The way in which the Football Association tickets the FA Cup final has, once again, faced a backlash from supporters following the release of details regarding this season's showpiece event.
Liverpool revealed on Wednesday afternoon that they have been allocated little over 25,000 tickets for the final against Chelsea on May 5, with the cheapest ticket available priced at £45.
But only 16 percent of the allocation are priced in this bracket, with the majority of supporters faced with the prospect of paying £85 to watch the Reds face Chelsea at Wembley, while the most expensive ticket costs £115.
In comparison, the majority of tickets for this season's German Cup final between Borussia Dortmund and Bayern Munich were sold for as little as €25 by the DFB.
Liverpool supporters immediately took to Twitter to register their disgust at such exorbitant prices, while also to speculate as to where the remainder of the tickets - when accounting for Chelsea fans - would be allocated.
With Wembley able to seat 90,000 people, this leaves 40,000 seats unavailable directly to the clubs involved in the final; something which has become an annual talking point for frustrated supporters.
The ticket prices for the final also represent a 22 percent increase from the semi-final encounters last weekend, while the participants in the last four of the competition were afforded 31,000 tickets each for the respective matches.
So where does this apparent surplus in tickets go? Well, firstly, the 17,000 members of Club Wembley are essentially season ticket holders at the stadium, with their membership covering numerous events - including the FA Cup final.
Tickets are also provided to the 'football family' i.e. the grassroots of the game and to the 763 clubs who entered this year's competition.
But there are fears that such tickets may be sold on the black market at hugely inflated costs; some supporters' authorities are desperate to avoid.
With this in mind, Malcolm Clark, chairman of he Football Supporters’ Federation (FSF), has urged the FA to provide clarity as to the destination of the surplus tickets for the Cup final every year.
“It is something we have called for for a number of years now,” Clark told the Liverpool Echo.
“What should happen is there should be an open, public debate between the FA and supporters.
“In it, the FA would, or should, we believe, publish a full breakdown of exactly where the tickets go. It seems a fair and reasonable request.
“People do understand where we are coming from, and I am hopeful we can make progress on this front before too long.”
Clark also believes that some tickets outside of each club's allocation will inevitably find their way into the hands of supporters, who may be encouraged to purchase them potentially illegally.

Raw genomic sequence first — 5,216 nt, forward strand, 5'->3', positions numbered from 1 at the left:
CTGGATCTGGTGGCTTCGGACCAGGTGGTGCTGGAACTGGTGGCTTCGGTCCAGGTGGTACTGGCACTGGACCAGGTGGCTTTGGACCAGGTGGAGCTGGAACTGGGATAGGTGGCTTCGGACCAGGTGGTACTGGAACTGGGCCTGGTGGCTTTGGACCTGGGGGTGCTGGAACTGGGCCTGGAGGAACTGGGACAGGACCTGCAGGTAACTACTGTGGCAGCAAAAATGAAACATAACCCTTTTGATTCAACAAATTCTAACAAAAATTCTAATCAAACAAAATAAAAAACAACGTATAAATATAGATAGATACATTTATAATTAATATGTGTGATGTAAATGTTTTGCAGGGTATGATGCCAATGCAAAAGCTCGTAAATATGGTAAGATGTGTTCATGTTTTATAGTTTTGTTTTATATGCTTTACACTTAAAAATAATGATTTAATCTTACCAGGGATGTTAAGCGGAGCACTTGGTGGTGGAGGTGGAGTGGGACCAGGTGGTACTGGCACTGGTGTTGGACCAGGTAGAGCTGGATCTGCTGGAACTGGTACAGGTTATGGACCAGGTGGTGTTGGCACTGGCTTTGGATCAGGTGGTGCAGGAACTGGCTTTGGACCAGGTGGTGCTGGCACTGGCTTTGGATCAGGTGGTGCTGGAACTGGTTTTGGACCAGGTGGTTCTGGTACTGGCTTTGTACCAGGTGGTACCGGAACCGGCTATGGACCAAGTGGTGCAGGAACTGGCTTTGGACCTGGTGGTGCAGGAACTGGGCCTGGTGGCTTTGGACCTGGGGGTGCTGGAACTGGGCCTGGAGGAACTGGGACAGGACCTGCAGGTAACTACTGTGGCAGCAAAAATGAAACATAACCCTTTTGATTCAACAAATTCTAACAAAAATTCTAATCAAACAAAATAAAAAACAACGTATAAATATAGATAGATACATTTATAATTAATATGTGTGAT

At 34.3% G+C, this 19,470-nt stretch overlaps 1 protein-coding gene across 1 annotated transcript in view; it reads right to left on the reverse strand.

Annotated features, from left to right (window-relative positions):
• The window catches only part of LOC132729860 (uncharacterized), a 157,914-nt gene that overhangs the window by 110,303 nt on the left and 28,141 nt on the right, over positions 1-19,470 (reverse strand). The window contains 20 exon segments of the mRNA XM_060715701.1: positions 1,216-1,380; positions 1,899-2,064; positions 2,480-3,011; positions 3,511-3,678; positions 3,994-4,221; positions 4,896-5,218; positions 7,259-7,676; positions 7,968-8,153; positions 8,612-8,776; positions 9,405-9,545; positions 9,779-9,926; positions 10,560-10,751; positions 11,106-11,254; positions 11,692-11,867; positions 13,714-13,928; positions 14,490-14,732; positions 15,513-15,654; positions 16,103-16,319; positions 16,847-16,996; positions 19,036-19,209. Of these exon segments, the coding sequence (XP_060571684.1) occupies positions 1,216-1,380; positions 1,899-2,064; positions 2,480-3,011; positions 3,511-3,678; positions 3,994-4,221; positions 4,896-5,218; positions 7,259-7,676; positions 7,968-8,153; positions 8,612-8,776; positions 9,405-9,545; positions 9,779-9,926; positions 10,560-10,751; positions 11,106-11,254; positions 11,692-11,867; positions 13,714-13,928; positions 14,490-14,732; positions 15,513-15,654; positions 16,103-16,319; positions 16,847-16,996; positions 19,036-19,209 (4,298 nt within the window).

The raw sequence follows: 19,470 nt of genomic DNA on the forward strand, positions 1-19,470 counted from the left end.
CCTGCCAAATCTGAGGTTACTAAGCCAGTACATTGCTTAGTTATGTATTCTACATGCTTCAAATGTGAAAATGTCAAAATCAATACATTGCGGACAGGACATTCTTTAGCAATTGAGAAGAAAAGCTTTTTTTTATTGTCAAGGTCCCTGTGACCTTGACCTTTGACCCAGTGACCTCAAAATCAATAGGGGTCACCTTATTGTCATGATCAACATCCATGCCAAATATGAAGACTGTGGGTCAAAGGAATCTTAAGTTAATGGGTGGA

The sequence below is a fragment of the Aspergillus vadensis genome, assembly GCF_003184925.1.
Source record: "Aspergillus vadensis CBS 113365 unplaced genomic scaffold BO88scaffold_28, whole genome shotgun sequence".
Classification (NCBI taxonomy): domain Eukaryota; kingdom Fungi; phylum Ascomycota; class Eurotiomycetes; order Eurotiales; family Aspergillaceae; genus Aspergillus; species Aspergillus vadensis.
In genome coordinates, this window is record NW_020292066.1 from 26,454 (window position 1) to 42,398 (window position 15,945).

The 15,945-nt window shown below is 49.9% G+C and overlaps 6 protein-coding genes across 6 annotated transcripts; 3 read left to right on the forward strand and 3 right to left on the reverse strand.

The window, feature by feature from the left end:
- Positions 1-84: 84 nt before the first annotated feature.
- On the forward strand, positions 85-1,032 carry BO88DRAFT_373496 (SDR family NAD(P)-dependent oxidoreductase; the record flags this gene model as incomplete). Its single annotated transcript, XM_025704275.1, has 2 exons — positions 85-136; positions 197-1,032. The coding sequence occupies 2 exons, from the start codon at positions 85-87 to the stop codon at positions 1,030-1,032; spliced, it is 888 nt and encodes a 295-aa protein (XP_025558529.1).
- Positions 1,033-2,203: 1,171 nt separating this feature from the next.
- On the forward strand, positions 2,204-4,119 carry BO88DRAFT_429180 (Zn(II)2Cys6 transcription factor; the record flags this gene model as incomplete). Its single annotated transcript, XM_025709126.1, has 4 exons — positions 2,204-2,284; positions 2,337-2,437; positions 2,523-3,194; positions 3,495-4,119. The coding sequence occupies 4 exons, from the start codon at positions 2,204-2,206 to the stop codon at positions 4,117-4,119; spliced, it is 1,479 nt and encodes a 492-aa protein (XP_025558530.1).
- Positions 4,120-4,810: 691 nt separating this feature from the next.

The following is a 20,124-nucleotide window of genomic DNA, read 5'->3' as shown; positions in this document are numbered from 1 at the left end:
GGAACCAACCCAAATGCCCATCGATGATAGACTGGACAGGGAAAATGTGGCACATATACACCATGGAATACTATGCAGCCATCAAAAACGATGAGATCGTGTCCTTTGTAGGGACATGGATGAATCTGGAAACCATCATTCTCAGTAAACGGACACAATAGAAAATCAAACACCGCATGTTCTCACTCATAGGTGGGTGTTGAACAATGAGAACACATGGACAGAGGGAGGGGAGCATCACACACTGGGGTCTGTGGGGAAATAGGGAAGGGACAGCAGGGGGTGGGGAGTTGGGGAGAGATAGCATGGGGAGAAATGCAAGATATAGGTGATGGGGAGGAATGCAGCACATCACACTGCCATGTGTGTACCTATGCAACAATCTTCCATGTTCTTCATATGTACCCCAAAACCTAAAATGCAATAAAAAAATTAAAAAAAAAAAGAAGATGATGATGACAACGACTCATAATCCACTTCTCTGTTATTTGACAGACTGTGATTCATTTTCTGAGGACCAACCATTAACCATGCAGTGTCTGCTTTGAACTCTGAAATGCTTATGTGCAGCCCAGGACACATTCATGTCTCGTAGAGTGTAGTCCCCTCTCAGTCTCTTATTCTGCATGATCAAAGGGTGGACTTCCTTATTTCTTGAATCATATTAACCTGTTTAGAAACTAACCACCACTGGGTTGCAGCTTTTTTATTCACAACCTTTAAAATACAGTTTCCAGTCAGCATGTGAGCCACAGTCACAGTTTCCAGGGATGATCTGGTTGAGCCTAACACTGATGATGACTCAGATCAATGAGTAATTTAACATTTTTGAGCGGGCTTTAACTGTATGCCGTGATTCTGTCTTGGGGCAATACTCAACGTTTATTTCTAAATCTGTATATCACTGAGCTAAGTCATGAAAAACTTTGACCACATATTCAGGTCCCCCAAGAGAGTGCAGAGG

"Needless to say it is our contention that the allocation of 25,000 tickets per club, for a major cup final involving Liverpool and Chelsea, should be much bigger," he added.
"These are huge clubs, and we are in a position where season-ticket holders at both clubs will not be guaranteed a cup final ticket.
“Liverpool, for example, took 32,000 tickets for last weekend’s semi-final, and now they will get 25,000 for the final.
“The figures speak for themselves; almost a quarter of supporters who paid for the semi final will be unable to get a cup final ticket through their club.
“We know, from past experiences, that a lot of the excess tickets will make their way, somehow, into the hands of supporters.
“So why not allow clubs a greater allocation, which they can then distribute in a fairer manner?”
This matter is becoming a yearly embarrassment for the Football Association, and one they would rather avoid having already faced extreme criticism following the scheduling of the FA Cup semi-finals.
The association have also been forced to defend the decision to move the final from its traditional kick-off time of 1500 to 1715, after fan groups expressed concern about the potential travel chaos it would cause.
Unsurprisingly, the FA once again failed to take supporters into account in order to pander to the needs of broadcasters and sponsors.
"We stated on record at the end of last season's final that we were looking at a later kick-off time after an FA review of the competition with fans and broadcasters," said a spokesman.
"The later time also maximises a bigger domestic and global TV audience for broadcasters."
The FA would appear to view themselves as a bastion of integrity when compared to other national associations, yet they are doing very little to appease those who believe they place commercial sponsors and organisations above genuine fans.
Fans deserve to know why are unable to support their respective teams in far greater numbers, and why they are requested to pay such substantial fees in order to do so.